It got me wondering: how could that be? Why should sensor size make a difference?

Your G15 images got me thinking the same thing.
...
Maybe it is a LED light wavelength vs pixel pitch issue, but then something like the Powershot G15 should have even more problems than APS-C cameras like the K-5 or the 50D. It is all very mysterious.
Once again good to hear from you rawr.

I really don't think it's the sensor size -
I feel this may be a well intentioned but erroneous association of cause and effect -
I don't think FF makes any difference -
other than perhaps less noise reduction - hence less processing and loss of information,
also FF are more "professional" - and will tend to give less saturated images than most consumer and pro-sumer cameras.

The fact that an intrinsically noisier tiny sensor, in the Canon G15 compact, can also yield acceptable results -
shows that FF may not necessarily be the answer.

I'll use the 4 dSLRs you mentioned -

Canon 5DmkII (FF) and 50D (APS-C)


Nikon D4 and D700 (both FF)


Notice how much more saturated the K-5 patches are -
I already mentioned how the bottom right most patches almost merge together for the K-5 -
but also look at the next row up see how much deeper and more saturated those patches are compared to any of the other cameras.
The Canon 50D image is more saturated than the 5DmkII and that may be the cause of the problem.

My take is that Pentax dSLRs tend to saturate images - and that probably aggravates the LED/magenta problem -
but most of the time this is not a problem as it does give us nice rich colors - and most of my shots are very pleasing to me -

QuoteOriginally posted by rawr Quote
The whole FF sensor size issue seems to have some validity when I look at the work of local gig photogs like (Johnny Au), who shoots with FF Nikons (D4, D700) and gets excellent natural colour temperatures, especially of skin tones, seemingly in every shot, in every gig.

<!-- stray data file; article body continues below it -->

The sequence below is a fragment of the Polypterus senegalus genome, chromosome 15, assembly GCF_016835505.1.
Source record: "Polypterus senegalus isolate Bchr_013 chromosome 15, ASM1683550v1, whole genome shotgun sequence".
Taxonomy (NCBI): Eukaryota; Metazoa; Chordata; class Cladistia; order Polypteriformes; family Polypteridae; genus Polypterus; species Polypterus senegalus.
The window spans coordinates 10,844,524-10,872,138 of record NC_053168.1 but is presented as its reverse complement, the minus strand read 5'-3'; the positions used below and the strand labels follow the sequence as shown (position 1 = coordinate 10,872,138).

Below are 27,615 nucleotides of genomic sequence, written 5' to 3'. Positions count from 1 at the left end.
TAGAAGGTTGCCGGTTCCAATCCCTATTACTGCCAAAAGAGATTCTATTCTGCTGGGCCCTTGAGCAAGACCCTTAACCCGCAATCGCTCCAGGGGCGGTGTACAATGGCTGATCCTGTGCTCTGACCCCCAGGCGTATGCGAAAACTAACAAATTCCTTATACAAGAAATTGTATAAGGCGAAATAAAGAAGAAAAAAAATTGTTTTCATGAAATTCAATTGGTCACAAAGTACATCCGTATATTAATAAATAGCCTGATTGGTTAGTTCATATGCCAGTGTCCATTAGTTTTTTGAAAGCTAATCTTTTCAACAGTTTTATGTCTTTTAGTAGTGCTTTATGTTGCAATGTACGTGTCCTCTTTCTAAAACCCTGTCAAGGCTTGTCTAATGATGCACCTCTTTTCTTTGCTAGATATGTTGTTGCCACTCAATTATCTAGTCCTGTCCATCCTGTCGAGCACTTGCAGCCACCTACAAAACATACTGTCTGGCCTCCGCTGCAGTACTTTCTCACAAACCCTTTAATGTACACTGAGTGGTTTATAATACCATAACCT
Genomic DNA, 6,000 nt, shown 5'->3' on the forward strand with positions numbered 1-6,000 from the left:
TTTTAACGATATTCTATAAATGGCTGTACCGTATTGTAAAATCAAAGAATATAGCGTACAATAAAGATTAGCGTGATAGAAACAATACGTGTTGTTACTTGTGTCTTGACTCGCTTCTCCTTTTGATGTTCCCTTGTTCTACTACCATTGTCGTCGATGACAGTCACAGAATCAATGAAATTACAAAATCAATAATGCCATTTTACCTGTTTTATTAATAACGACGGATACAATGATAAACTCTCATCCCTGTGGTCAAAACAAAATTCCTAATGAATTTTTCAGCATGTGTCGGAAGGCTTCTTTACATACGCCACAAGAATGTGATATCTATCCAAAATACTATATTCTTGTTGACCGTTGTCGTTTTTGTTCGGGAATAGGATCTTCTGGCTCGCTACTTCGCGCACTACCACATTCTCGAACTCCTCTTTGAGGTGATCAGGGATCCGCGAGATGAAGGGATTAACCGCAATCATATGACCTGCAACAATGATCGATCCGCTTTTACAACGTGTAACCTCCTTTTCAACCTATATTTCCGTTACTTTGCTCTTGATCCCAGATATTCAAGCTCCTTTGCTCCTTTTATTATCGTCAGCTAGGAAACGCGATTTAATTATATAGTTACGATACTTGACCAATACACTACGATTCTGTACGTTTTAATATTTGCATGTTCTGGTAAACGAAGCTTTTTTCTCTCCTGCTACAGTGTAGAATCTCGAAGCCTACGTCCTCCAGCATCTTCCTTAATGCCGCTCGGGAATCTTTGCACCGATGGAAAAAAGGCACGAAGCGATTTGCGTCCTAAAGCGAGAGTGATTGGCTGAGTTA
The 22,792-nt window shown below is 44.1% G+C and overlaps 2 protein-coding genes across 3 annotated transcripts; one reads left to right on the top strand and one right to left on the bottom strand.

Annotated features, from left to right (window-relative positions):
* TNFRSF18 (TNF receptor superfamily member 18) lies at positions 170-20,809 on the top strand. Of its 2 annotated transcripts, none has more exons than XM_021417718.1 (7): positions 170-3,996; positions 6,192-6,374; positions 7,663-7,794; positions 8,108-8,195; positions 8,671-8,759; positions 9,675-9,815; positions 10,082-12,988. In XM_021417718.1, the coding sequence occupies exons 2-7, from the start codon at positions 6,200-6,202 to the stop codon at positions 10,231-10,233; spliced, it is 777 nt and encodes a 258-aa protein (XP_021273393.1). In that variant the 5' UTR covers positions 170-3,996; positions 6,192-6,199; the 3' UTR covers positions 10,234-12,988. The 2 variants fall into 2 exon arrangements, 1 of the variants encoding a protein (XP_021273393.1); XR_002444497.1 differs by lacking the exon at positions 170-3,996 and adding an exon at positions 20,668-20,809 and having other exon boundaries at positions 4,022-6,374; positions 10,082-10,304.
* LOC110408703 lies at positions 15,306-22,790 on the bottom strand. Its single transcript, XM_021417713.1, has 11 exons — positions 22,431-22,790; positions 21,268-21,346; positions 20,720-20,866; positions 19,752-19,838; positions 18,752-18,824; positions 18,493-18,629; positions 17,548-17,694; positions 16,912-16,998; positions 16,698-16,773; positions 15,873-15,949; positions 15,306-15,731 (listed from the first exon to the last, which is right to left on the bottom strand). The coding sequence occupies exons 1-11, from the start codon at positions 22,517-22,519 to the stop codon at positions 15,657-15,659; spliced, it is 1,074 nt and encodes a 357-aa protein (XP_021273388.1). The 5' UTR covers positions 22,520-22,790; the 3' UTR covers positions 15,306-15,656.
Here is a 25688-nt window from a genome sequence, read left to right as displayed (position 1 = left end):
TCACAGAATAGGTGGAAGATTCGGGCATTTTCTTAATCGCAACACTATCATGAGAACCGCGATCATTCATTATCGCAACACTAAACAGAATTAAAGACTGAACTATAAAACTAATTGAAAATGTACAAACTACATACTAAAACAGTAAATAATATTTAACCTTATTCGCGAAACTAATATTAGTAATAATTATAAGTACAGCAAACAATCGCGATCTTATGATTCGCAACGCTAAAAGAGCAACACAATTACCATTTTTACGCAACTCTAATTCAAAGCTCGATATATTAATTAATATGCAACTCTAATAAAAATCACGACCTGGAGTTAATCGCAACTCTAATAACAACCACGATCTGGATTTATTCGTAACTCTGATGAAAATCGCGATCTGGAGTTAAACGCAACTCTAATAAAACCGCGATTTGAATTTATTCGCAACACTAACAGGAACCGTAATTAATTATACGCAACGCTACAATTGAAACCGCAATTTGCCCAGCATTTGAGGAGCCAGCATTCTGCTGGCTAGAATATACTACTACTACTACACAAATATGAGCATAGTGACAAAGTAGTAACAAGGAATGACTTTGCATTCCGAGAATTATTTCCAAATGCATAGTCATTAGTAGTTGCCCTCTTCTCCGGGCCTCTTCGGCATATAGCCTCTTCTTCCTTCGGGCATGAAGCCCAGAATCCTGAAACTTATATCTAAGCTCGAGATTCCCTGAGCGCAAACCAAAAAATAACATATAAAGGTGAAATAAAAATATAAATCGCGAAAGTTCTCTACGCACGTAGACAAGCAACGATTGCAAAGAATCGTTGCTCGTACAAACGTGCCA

Those are good photos -
However I think it may have more to do with the photographer and his processing -
(otherwise anyone who uses the same equipment would be as good? )
Most photographers do NOT post their failures.

also go look at our own PentaxForums gallery - there are plenty of super results with super flesh tones and not a single LED or magenta problem......

It is only because I came across the LED and magenta problem a that I started to post failures as examples, and have been talking about this now for over 3 years.

Most of my shots do not have that problem - in fact look at your own examples - you probably never had much of a problem with Pentax APS-C dSLRs
and probably got good flesh tones (our eyes tend to be very sensitive to flesh tones - so anything slightly amiss and we would notice it)

So, do you think it was my cameras that were the primary cause of the problem?

Well, yes, and no....

Yes, because I now know Pentax dSLRs (at least the K-5 and K-x) tend to give saturated images - even when set on Natural Color,
and that tends to aggravate the problem - and I have been shooting in clubs that have a prevalence of LED and magenta lighting.

No, because - you have/had the same Pentax dSLRs -
and you had been happy with them for almost 2.5 year longer than me......


Last edited by UnknownVT; 05-08-2013 at 12:58 PM.
05-08-2013, 08:11 PM   #69
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Thanks for your thoughts, and providing those DPR image swatches. I agree - FF sensors probably aren't automatically better at handling colour temperature than any other sensor size. There's lots more to it, including photog skills and PP.